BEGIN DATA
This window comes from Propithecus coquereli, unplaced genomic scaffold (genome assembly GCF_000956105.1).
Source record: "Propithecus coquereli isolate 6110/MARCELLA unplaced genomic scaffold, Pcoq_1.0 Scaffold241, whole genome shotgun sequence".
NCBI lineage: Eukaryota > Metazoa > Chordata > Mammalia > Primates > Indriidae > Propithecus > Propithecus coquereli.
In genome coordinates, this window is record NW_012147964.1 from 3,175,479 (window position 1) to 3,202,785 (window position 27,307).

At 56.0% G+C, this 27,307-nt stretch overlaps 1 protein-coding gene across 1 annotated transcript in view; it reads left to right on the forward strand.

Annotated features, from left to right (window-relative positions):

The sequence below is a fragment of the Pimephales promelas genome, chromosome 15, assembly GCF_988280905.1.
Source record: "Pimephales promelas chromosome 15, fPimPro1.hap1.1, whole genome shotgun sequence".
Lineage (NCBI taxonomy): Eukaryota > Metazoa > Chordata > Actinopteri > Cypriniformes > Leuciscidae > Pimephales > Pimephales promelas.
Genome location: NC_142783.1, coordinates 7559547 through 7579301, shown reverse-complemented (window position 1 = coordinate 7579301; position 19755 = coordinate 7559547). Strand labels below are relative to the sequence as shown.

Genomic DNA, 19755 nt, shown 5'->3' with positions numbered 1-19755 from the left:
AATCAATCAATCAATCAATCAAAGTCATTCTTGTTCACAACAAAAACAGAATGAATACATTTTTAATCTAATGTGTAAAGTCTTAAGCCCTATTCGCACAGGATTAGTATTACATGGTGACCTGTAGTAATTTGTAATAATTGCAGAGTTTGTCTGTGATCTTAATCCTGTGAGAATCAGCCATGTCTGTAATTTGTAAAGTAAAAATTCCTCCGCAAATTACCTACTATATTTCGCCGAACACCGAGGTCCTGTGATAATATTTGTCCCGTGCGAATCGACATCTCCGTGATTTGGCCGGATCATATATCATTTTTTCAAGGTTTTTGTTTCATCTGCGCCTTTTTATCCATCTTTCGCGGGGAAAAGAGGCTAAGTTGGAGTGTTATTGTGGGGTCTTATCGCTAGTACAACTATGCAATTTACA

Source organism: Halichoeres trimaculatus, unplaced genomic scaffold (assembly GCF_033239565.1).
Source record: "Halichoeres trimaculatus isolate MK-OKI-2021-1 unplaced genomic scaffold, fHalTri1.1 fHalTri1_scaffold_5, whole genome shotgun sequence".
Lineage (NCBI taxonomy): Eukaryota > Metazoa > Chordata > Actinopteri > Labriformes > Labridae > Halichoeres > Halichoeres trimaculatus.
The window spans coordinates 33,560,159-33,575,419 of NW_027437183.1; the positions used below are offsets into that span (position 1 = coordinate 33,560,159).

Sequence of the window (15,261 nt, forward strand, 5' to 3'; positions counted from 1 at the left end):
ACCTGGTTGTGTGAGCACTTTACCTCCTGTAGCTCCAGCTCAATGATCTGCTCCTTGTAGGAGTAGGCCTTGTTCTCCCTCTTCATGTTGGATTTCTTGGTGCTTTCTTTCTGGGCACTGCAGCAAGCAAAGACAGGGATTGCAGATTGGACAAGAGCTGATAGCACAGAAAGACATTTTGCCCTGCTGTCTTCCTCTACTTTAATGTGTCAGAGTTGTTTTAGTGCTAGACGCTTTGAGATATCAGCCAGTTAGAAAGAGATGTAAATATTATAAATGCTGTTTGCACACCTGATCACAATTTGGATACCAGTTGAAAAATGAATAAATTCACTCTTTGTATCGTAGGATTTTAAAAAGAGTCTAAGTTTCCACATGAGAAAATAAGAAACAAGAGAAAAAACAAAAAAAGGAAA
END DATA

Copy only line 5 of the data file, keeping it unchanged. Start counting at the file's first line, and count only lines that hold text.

At 56.0% G+C, this 27,307-nt stretch overlaps 1 protein-coding gene across 1 annotated transcript in view; it reads left to right on the forward strand.